MOVIE BUFF-ET: Deadpool dominates, How To Be Single exceeds expectations

Deadpool Dominance

New In Local Theaters

  • 2016 Oscar Animated Shorts (UR) 1 hr. 26 min.
    (AMC Fiesta Square)
    » Watch trailer
  • Race (PG-13), 2 hr., 14 min.
    (AMC Fiesta Square, Malco Razorback, Malco Pinnacle Hills)
    » Watch trailer
  • The Lady in the Van (PG-13) 1 hr., 44 min.
    (AMC Fiesta Square, Malco Razorback, Malco Pinnacle Hills)
    » Watch trailer
  • The Witch (R) 1 hr., 33 min.
    (AMC Fiesta Square, Malco Razorback, Malco Rogers Towne)
    » Watch trailer
  • Risen (PG-13) 1 hr., 47 min.
    (AMC Fiesta Square, Malco Razorback, Malco Pinnacle Hills)
    » Watch trailer
  • Son of Saul (R) 1 hr., 47 min.
    (AMC Fiesta Square)
    » Watch trailer
  • Forsaken (R) 1 hr., 30 min.
    (AMC Fiesta Square)
    » Watch trailer

Last week I brought up the question of whether an R-rating on a super-hero movie would have a negative effect on its box-office performance. Why did I bother?

Deadpool blew the top off the domestic box office last weekend with $132 million total, which was not only the highest weekend draw for an R-rated film but also the highest weekend cumulative for any Fox’s X-Men movies. It seems to be an example of giving the public what it wants, and the public lapping it up.

The film, which should fly past the $200 million mark domestically by Saturday, is funny and filled with enough action and one-liners to garner repeat viewing from its young-adult target audience. However, the secret to the sauce is that under all the foul language, violence and nudity, the film has a lot of heart thanks to the lead performances of Ryan Reynolds and Morena Baccarin.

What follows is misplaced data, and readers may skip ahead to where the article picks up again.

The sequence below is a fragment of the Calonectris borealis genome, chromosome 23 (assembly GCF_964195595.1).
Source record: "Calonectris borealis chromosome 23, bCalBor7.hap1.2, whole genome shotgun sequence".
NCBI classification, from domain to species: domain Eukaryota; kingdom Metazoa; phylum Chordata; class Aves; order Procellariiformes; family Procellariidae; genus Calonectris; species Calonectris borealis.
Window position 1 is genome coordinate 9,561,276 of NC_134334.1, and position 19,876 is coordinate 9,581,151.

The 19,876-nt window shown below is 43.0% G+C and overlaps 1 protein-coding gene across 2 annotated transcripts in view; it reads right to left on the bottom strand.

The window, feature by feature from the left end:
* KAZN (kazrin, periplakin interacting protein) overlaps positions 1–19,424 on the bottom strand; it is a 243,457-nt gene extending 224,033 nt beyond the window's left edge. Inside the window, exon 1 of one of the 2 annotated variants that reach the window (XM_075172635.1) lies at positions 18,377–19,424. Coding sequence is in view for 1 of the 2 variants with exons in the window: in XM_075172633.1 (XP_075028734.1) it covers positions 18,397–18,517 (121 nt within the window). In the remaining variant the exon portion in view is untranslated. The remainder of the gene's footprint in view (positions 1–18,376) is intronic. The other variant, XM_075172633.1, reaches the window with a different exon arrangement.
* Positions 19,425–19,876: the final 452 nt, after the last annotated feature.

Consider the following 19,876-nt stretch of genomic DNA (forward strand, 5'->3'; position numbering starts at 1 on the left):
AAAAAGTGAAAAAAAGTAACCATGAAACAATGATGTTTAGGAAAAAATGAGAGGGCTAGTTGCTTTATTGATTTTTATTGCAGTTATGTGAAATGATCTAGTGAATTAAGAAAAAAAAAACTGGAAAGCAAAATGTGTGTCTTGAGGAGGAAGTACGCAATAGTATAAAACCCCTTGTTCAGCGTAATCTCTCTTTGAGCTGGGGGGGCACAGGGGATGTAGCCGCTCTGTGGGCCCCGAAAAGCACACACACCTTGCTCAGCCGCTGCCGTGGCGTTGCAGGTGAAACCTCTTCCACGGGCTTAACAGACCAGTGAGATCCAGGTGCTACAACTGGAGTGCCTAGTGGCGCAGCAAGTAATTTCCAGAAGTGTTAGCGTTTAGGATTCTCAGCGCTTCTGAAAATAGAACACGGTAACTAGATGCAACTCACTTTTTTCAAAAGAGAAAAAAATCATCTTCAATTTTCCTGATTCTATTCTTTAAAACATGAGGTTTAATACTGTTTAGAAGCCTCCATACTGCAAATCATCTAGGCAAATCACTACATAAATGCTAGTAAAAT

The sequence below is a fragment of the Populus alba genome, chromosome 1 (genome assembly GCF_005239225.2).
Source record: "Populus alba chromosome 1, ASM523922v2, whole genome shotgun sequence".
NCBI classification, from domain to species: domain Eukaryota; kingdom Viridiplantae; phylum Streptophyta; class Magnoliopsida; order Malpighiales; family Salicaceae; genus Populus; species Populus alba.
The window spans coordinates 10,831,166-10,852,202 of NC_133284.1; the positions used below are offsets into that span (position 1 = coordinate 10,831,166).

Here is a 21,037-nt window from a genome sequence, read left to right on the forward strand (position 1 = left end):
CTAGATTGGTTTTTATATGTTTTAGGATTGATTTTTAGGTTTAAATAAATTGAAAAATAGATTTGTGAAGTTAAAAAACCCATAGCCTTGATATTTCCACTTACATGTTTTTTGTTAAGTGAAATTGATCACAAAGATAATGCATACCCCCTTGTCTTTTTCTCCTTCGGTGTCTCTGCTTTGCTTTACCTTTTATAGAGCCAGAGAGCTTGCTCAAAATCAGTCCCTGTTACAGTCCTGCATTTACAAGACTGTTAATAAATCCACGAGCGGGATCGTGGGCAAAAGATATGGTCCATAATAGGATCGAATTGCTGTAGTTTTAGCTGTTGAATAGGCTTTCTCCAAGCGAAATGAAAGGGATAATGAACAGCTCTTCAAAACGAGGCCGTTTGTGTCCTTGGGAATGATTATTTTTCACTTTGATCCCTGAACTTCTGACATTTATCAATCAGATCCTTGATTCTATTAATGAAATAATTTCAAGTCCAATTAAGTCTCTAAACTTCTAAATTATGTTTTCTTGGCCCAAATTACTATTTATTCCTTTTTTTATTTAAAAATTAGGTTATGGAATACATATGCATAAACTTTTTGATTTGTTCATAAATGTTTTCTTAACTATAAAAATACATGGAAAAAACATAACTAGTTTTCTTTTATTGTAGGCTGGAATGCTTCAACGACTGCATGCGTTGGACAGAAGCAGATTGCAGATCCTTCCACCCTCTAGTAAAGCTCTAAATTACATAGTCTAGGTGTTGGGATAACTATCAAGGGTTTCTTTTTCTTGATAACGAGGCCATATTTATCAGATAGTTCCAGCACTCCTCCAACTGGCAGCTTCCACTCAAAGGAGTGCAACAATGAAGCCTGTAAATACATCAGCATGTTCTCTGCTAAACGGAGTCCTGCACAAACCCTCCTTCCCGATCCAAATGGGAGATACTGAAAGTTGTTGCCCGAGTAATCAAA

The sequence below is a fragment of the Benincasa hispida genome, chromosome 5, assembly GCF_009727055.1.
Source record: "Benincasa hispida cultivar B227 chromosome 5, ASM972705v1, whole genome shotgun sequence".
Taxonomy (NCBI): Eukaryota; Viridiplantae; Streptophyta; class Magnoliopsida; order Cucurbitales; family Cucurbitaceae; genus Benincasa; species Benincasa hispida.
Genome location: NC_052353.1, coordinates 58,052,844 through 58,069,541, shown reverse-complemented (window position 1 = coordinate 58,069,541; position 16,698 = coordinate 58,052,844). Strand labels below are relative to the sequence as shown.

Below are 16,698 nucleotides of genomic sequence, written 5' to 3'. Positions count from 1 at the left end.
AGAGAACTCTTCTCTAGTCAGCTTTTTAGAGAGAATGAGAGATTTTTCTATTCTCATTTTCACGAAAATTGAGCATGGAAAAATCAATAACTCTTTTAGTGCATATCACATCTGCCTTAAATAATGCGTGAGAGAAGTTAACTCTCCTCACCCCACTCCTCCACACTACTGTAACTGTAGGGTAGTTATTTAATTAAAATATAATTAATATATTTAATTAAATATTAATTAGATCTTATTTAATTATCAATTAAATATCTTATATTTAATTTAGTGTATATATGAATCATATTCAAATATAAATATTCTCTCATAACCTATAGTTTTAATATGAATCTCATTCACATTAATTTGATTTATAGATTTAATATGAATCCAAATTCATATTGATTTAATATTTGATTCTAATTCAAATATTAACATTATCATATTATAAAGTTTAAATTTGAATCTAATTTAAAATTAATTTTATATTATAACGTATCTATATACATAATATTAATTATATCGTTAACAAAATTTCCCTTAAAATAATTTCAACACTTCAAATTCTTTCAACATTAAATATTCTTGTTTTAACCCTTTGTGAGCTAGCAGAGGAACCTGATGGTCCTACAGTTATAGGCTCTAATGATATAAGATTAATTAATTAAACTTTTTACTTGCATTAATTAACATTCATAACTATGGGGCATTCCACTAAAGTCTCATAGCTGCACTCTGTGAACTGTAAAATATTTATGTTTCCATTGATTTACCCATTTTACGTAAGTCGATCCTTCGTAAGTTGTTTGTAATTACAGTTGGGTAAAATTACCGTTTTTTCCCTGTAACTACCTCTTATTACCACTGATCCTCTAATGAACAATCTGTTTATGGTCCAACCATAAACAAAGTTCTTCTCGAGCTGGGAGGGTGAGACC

The movie boasts overtones of revenge story, but at its core, Deadpool is a love story, and along with the one-liners and gags, Reynolds makes you feel his love for his lady. Baccarin (Homeland and Gotham) does a nice job of keeping time with Reynolds’ larger-than-life performance, and that could help her make the move from being a stalwart TV co-star to securing more work in films.

However, moms and dads don’t let your guard down because of the hype. The R-rating is well earned. If you have any doubt at all whether to buy your child a ticket for Deadpool, you probably shouldn’t.

How to Be Single

(R) 1hr., 50 min.

How to Be Single wasn’t a movie I particularly wanted to see. In fact, I felt like I had seen about all it had to offer from the trailer.

It looked like just about any other movie about a young person making the transition for college life into the working world. Yeah, been there and done that, and I’ve seen it in too many movies about that subject dating back to the 1980s before I had experienced it first hand. Plus the movie co-stars Rebel Wilson of Pitch Perfect fame. She can be funny, but a little bit goes an awfully long way.

From the outside looking in, the one saving grace in my mind was Leslie Mann. I like Mrs. Judd Apatow, director and producer of Trainwrecked, Knocked Up, This is 40, among others. She’s smart, breezy and funny, a killer combination if there is one.

So despite my reservations and the movie’s 45-percent fresh rating on Rotten Tomatoes, I acquiesced and saw How to Be Single. And I liked it.

It’s certainly not a must-see film, but for a romantic comedy, it hits a lot of the right notes. Plus, for a movie that I thought was going to be all about skewering men on spit, the guys in the movie came off pretty well, especially Jake Lacy as Ken, a younger suitor for Mann’s Meg, who is an obstetrician by trade.